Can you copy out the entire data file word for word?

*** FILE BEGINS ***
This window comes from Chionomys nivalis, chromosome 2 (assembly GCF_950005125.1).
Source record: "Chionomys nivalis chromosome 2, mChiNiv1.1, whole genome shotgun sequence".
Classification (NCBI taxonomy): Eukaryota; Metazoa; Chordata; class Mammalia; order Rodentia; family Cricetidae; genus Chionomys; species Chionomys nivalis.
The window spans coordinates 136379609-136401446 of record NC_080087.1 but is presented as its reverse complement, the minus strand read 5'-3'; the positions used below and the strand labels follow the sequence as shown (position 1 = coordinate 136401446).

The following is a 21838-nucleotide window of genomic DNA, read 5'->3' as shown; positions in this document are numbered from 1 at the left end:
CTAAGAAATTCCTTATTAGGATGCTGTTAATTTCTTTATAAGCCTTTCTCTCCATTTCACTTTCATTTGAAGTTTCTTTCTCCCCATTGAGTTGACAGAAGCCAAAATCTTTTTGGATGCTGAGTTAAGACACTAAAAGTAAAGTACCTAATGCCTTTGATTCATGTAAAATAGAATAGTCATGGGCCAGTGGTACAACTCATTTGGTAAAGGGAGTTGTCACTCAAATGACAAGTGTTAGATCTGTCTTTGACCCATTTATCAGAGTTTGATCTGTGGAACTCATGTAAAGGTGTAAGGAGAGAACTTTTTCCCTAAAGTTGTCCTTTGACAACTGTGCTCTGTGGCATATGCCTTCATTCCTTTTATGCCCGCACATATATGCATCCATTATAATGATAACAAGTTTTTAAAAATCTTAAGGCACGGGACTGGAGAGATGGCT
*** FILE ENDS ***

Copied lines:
This window comes from Chionomys nivalis, chromosome 2 (assembly GCF_950005125.1).
Source record: "Chionomys nivalis chromosome 2, mChiNiv1.1, whole genome shotgun sequence".
Classification (NCBI taxonomy): Eukaryota; Metazoa; Chordata; class Mammalia; order Rodentia; family Cricetidae; genus Chionomys; species Chionomys nivalis.
The window spans coordinates 136379609-136401446 of record NC_080087.1 but is presented as its reverse complement, the minus strand read 5'-3'; the positions used below and the strand labels follow the sequence as shown (position 1 = coordinate 136401446).

The following is a 21838-nucleotide window of genomic DNA, read 5'->3' as shown; positions in this document are numbered from 1 at the left end:
CTAAGAAATTCCTTATTAGGATGCTGTTAATTTCTTTATAAGCCTTTCTCTCCATTTCACTTTCATTTGAAGTTTCTTTCTCCCCATTGAGTTGACAGAAGCCAAAATCTTTTTGGATGCTGAGTTAAGACACTAAAAGTAAAGTACCTAATGCCTTTGATTCATGTAAAATAGAATAGTCATGGGCCAGTGGTACAACTCATTTGGTAAAGGGAGTTGTCACTCAAATGACAAGTGTTAGATCTGTCTTTGACCCATTTATCAGAGTTTGATCTGTGGAACTCATGTAAAGGTGTAAGGAGAGAACTTTTTCCCTAAAGTTGTCCTTTGACAACTGTGCTCTGTGGCATATGCCTTCATTCCTTTTATGCCCGCACATATATGCATCCATTATAATGATAACAAGTTTTTAAAAATCTTAAGGCACGGGACTGGAGAGATGGCT